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Peonies - also called peonies - are undoubtedly among the most popular spring bloomers with their large flowers. The large-flowered beauties are available as perennials (for example the paeonia peony Paeonia officinalis) or shrubs (for example Paeonia suffruticosa hybrids). In order to enjoy years of lush flowers, there are a few important rules to consider when planting.
Paeonia suffruticosa - one of the most beautiful shrub peonies
Location and soil claims
Peonies prefer deep, sandy loam soil in full sun. At best, at noon, the location may be shaded a bit. Choose the location wisely, as shrub peonies can grow up to two meters tall and do not tolerate transplanting. If possible, you should not transplant perennial peonies either, because they are very durable even without regular division and become more beautiful every year.
Compost and bark mulch should be used sparingly. Avoid loamy soils best, because a high humus content promotes fungal diseases, especially in perennials. If the soil is very sandy, it is advisable to work in addition to a bit of compost, especially clay or bentonite. The soil must also be very permeable, as peonies are sensitive to stagnation.
Plant perennial peonies
Perennials peonies should not be planted too deep, otherwise they will not bloom
Young perennial peonies should be planted at least one meter away, because the perennials can grow rather broadly with age. Pick up about 40-centimeter-diameter planting hole that is about to go ground and improve the excavation with plenty of bentonite and some compost if necessary. At the bottom you should fill in the risk of waterlogging about five to ten centimeters high layer of expanded clay. Finally, shovel in a bit of excavated material and finally place the perennial peony flat in the planting hole. For root-bare perennials, you should shorten the long roots a little with pruning shears, so that they do not bend when inserted. The red buds may be covered with earth no more than three centimeters high. If planted too deeply, there is a risk that the perennial peony will only produce leaves for years and not a single flower. Tip: Slurry the ready-planted perennial peony well with water and pull it up a bit if it sinks too far into the planting hole with the soil. Then refill the planting hole with additional soil. Finally, you should mark the location of the new plant with a rod, as it is otherwise hardly recognizable in winter.
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Plant perennial peonies
Choose a sunny to slightly shady spot. Avoid the proximity of other high-growth perennials, as these will overgrow the slow-growing peonies. First, dig out a sufficiently deep planting hole with the spade and loosen up the bottom of the planting hole well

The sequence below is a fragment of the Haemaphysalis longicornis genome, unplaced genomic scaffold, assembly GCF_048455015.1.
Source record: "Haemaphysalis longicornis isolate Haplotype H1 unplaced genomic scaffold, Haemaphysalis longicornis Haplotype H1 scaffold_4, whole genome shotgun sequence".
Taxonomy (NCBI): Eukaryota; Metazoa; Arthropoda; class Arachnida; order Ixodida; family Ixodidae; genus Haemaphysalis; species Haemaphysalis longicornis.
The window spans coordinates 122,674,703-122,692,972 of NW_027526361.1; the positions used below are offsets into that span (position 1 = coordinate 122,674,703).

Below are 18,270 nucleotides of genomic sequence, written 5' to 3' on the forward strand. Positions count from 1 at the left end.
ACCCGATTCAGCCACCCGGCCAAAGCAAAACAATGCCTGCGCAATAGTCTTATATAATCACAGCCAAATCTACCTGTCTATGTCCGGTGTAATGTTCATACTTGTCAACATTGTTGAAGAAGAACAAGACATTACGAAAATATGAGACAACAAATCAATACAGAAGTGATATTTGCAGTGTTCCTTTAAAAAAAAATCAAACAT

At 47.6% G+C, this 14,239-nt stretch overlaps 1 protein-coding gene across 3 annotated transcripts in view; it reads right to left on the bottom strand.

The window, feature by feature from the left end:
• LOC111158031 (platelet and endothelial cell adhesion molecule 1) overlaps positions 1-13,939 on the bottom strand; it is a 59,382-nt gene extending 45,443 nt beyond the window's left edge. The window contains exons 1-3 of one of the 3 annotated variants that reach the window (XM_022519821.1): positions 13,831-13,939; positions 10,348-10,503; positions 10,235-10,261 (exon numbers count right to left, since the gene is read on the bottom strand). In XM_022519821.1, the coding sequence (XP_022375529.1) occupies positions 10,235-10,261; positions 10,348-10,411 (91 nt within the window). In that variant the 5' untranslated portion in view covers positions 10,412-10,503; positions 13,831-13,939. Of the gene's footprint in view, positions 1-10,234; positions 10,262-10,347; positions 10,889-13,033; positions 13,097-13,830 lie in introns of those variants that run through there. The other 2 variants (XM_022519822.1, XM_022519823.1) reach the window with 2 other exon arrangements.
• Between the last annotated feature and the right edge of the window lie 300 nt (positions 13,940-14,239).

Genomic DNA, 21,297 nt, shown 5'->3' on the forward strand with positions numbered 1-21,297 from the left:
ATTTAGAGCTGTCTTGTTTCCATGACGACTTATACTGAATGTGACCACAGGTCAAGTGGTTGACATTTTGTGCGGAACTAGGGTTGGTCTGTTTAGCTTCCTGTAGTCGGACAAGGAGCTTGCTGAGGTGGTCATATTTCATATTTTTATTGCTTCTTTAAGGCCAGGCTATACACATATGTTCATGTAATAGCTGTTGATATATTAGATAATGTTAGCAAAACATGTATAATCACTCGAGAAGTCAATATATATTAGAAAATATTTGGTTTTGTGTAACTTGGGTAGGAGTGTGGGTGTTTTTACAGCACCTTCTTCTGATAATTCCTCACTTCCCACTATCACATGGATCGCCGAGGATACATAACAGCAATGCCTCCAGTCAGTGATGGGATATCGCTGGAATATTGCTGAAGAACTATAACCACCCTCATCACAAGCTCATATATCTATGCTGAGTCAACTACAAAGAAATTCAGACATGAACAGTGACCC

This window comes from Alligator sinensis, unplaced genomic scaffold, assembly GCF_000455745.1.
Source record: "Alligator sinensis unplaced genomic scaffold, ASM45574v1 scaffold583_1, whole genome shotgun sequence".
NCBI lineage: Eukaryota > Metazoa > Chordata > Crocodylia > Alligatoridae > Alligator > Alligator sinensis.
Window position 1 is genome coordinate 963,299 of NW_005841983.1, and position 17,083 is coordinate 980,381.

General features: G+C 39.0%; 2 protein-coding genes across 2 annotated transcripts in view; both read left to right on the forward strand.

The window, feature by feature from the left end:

Deep clay soils are ideal for peonies. You can incorporate some sand or expanded clay in the planting hole to increase the permeability
Drain the perennials and place them in the planting hole as deep as they used to be in the pot. If the perennial peony is planted too deep, there is a risk that it only leaves for years and not a single flower
Finally, press the soil well and water well. As soon as the foliage turns yellowish brown in autumn, the shrubbery is cut off a hand's breadth above the ground. Once the plant has established itself at its new location, it can stay there for decades
Plant shrub peonies
Shrub peonies are used very deep and as slightly as possible
In the propagation of shrub-peony varieties, the precious rice are grafted on root pieces of wild perennial peony (Paeonia lactiflora) and cultivated in the pot for one to two years until sale. Although the precious rice grows with the root of the perennial, but this connection is not permanent, because it is a so-called nurse-refinement: The root of the Perennial Peony supplies the peony of the shrub peony only a few years, until this formed its own roots Has. As soon as the shrub peony no longer needs the perennial root, it is repelled.
This little excursion into the propagation technique is intended to illustrate the essential difference in the planting: Shrub peonies must be used so deeply that the precious rice is covered with soil at least 10 to 15 centimeters - only then it can form its own roots. Too tall plants begin to take care of after a short time and make hardly any increase. The second difference in the planting of perennial and shrub peonies is the oblique insertion of the young plants.This little trick makes the shrub peonies form more main shoots and thus grow a little bushier. To neighboring peonies you should keep about two meters planting distance.